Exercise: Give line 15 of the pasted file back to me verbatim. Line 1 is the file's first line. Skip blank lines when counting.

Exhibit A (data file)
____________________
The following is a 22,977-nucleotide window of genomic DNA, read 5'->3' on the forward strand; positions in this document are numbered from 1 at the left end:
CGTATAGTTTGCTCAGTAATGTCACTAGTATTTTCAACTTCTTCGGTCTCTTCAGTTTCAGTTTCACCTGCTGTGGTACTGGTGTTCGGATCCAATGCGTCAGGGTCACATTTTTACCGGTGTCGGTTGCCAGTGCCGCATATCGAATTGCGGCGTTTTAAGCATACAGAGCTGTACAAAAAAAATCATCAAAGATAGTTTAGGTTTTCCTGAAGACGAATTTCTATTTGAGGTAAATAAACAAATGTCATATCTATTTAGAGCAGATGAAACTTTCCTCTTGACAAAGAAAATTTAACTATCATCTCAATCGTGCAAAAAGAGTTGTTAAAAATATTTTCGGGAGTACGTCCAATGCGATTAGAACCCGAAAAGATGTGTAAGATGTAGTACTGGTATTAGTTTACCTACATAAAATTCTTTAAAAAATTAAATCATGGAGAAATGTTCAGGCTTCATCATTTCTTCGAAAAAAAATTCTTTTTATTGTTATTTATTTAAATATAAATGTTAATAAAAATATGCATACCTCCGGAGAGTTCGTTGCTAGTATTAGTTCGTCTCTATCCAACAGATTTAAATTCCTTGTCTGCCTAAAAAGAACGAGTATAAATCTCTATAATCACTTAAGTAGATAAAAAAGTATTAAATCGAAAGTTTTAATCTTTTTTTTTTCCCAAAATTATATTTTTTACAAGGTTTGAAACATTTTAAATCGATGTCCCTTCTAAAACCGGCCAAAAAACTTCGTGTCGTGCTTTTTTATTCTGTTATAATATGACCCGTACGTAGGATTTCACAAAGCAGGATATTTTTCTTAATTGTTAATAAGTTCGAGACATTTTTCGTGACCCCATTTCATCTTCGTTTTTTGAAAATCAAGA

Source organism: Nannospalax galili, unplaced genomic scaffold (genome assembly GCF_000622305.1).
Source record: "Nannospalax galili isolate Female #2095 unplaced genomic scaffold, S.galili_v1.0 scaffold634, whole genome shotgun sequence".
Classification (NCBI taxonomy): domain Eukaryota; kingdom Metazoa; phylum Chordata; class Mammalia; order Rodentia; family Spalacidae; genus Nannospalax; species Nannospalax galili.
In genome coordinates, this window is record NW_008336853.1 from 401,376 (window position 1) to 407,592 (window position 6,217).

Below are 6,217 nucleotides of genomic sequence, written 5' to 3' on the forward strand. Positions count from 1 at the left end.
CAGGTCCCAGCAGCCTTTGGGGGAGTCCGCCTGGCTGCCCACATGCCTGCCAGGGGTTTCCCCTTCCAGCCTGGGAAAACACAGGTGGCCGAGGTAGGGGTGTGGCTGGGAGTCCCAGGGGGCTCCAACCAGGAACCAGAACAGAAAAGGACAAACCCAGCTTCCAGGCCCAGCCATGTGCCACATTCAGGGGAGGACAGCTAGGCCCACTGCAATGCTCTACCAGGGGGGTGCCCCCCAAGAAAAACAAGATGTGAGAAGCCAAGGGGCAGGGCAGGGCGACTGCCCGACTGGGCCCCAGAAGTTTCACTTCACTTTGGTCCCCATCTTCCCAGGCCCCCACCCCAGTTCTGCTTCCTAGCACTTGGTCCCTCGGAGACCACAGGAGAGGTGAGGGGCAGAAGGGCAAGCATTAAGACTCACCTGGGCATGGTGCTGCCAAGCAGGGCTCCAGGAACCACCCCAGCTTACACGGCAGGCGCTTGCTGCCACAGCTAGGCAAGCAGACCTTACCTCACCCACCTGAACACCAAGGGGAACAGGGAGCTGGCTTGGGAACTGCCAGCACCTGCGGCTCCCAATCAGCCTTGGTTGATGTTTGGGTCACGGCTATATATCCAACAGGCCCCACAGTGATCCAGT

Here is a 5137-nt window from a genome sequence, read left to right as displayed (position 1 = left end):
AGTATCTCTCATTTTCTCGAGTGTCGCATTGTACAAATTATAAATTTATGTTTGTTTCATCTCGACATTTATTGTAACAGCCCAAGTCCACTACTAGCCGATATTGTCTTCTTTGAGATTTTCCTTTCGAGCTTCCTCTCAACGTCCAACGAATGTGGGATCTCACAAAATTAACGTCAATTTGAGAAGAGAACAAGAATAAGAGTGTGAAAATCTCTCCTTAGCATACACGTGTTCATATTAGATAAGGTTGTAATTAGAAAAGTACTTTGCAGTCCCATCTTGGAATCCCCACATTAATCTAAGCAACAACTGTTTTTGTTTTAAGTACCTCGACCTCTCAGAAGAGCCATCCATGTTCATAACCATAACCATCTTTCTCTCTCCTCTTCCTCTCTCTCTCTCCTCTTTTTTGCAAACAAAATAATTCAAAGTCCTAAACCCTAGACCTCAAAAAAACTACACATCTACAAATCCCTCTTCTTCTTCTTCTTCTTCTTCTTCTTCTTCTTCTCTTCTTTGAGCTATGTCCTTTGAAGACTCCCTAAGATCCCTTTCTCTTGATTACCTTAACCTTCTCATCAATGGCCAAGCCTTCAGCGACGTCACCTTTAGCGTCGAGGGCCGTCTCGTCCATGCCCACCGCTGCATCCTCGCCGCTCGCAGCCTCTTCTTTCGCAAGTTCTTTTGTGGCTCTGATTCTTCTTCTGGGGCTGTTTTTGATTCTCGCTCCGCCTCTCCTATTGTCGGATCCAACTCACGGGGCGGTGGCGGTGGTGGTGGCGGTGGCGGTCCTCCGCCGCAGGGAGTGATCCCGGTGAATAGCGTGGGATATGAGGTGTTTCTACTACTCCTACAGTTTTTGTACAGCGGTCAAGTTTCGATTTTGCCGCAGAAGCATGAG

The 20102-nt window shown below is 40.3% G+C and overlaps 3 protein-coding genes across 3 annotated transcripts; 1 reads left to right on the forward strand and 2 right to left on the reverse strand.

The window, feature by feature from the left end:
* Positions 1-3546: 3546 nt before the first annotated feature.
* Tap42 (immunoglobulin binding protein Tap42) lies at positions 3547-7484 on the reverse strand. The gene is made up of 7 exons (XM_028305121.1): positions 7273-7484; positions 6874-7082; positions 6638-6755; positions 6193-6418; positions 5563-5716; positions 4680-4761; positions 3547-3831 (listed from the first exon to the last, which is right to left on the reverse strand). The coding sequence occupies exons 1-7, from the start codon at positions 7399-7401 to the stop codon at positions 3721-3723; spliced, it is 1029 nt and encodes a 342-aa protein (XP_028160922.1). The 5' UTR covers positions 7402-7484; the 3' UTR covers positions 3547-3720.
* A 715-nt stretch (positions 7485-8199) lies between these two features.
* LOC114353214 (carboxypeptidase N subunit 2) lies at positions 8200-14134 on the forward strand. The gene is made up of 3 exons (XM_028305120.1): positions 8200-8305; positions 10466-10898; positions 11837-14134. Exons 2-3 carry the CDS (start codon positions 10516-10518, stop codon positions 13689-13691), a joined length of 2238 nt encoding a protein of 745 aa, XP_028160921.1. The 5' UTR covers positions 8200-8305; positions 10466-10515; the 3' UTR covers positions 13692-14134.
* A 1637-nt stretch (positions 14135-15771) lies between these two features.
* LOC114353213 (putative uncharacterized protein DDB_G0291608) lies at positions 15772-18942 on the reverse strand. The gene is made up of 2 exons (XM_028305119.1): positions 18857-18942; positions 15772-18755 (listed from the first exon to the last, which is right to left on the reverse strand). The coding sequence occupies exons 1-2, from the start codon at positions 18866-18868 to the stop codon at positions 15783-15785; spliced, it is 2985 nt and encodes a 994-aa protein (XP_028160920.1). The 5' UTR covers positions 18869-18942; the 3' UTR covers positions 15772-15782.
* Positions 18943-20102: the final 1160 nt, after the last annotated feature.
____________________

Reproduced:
* A 715-nt stretch (positions 7485-8199) lies between these two features.